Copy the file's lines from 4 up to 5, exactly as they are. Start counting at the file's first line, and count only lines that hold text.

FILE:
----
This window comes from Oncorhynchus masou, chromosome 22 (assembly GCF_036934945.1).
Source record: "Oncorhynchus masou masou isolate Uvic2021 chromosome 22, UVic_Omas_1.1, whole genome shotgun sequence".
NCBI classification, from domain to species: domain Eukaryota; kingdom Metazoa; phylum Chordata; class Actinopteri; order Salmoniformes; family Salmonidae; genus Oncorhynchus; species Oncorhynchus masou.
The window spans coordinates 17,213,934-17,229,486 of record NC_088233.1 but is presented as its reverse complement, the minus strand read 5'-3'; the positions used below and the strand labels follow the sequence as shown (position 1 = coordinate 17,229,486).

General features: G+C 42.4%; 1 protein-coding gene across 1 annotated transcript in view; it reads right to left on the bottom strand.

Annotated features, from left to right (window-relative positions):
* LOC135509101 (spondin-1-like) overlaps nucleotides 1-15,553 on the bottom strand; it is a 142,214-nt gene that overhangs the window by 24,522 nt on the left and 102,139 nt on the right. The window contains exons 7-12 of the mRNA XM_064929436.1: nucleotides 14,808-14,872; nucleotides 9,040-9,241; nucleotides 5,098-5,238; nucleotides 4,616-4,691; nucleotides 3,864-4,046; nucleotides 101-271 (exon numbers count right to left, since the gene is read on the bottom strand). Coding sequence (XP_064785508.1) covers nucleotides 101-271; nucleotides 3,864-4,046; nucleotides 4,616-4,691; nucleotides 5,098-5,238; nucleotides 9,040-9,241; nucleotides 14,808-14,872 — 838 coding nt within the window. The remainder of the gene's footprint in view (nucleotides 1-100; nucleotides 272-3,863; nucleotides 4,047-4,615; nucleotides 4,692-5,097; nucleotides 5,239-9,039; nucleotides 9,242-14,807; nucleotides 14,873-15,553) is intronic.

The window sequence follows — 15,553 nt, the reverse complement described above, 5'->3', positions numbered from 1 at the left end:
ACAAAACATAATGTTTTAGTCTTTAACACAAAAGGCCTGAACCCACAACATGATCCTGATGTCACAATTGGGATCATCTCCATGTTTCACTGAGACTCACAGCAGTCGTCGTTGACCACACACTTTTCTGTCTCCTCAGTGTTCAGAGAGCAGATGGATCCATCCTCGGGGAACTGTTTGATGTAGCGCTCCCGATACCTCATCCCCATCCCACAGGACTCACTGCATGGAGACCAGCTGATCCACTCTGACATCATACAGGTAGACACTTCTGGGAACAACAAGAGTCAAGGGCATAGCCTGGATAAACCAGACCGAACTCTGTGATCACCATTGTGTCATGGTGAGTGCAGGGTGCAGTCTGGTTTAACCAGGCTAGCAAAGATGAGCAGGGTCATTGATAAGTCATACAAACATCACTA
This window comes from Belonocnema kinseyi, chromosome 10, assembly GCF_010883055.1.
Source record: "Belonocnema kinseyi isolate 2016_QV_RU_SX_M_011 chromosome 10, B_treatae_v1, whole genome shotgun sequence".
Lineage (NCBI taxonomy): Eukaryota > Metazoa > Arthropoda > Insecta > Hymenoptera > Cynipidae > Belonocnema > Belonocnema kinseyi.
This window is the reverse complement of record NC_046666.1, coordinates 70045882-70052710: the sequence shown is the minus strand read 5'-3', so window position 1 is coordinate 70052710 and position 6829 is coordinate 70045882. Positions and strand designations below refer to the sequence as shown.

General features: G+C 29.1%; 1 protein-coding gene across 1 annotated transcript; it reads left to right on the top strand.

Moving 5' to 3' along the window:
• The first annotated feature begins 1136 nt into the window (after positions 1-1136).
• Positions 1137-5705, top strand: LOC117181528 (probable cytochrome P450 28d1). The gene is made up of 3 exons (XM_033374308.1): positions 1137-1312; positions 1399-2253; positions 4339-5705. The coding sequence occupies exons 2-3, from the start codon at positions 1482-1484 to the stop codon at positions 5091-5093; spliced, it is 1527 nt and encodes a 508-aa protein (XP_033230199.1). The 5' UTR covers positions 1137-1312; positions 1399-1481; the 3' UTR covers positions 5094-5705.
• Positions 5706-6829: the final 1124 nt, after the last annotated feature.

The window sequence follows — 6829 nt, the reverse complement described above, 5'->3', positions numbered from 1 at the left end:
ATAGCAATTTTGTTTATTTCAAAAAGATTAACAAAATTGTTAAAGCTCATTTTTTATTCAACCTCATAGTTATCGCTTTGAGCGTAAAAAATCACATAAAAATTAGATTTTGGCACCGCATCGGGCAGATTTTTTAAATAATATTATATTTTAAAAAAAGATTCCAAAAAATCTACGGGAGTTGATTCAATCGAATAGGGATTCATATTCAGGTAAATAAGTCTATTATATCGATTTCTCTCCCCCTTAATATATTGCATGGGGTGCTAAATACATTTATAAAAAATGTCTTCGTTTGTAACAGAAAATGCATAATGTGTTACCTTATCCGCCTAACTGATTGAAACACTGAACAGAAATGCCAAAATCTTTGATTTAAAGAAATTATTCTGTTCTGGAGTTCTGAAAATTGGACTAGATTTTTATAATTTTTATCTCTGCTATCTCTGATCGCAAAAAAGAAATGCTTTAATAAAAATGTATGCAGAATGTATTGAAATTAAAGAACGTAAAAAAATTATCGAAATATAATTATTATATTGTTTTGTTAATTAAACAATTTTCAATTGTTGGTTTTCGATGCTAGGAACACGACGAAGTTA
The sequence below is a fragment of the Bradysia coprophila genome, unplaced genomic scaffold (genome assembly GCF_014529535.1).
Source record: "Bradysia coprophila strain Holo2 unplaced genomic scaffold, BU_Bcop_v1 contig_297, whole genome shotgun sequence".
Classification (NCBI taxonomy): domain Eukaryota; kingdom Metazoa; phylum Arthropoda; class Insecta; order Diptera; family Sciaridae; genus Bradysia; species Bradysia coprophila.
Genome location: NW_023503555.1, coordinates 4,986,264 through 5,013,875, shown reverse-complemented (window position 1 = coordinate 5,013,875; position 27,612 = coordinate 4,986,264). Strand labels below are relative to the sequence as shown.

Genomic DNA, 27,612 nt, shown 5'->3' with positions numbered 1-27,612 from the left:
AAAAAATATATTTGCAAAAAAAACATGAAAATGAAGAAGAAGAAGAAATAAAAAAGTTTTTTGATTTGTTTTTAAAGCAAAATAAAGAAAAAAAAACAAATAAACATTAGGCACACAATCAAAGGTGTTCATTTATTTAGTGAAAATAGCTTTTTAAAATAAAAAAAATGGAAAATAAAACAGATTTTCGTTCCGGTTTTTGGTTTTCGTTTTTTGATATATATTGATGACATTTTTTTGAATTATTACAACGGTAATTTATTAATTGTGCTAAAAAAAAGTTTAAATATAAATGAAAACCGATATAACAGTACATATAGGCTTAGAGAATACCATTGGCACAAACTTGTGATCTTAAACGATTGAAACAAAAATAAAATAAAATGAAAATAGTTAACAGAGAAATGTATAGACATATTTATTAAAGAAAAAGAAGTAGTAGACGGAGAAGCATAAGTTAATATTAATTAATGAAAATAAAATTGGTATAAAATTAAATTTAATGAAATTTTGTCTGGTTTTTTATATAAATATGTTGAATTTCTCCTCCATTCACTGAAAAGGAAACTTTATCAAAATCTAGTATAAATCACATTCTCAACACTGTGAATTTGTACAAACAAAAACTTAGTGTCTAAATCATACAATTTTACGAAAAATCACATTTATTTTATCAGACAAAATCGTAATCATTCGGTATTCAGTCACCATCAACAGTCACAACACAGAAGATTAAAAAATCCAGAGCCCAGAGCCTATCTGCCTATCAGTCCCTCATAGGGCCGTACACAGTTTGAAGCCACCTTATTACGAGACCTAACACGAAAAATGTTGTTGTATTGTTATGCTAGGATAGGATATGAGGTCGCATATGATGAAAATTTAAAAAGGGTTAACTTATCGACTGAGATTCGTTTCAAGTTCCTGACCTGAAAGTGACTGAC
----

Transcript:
The window spans coordinates 17,213,934-17,229,486 of record NC_088233.1 but is presented as its reverse complement, the minus strand read 5'-3'; the positions used below and the strand labels follow the sequence as shown (position 1 = coordinate 17,229,486).

General features: G+C 42.4%; 1 protein-coding gene across 1 annotated transcript in view; it reads right to left on the bottom strand.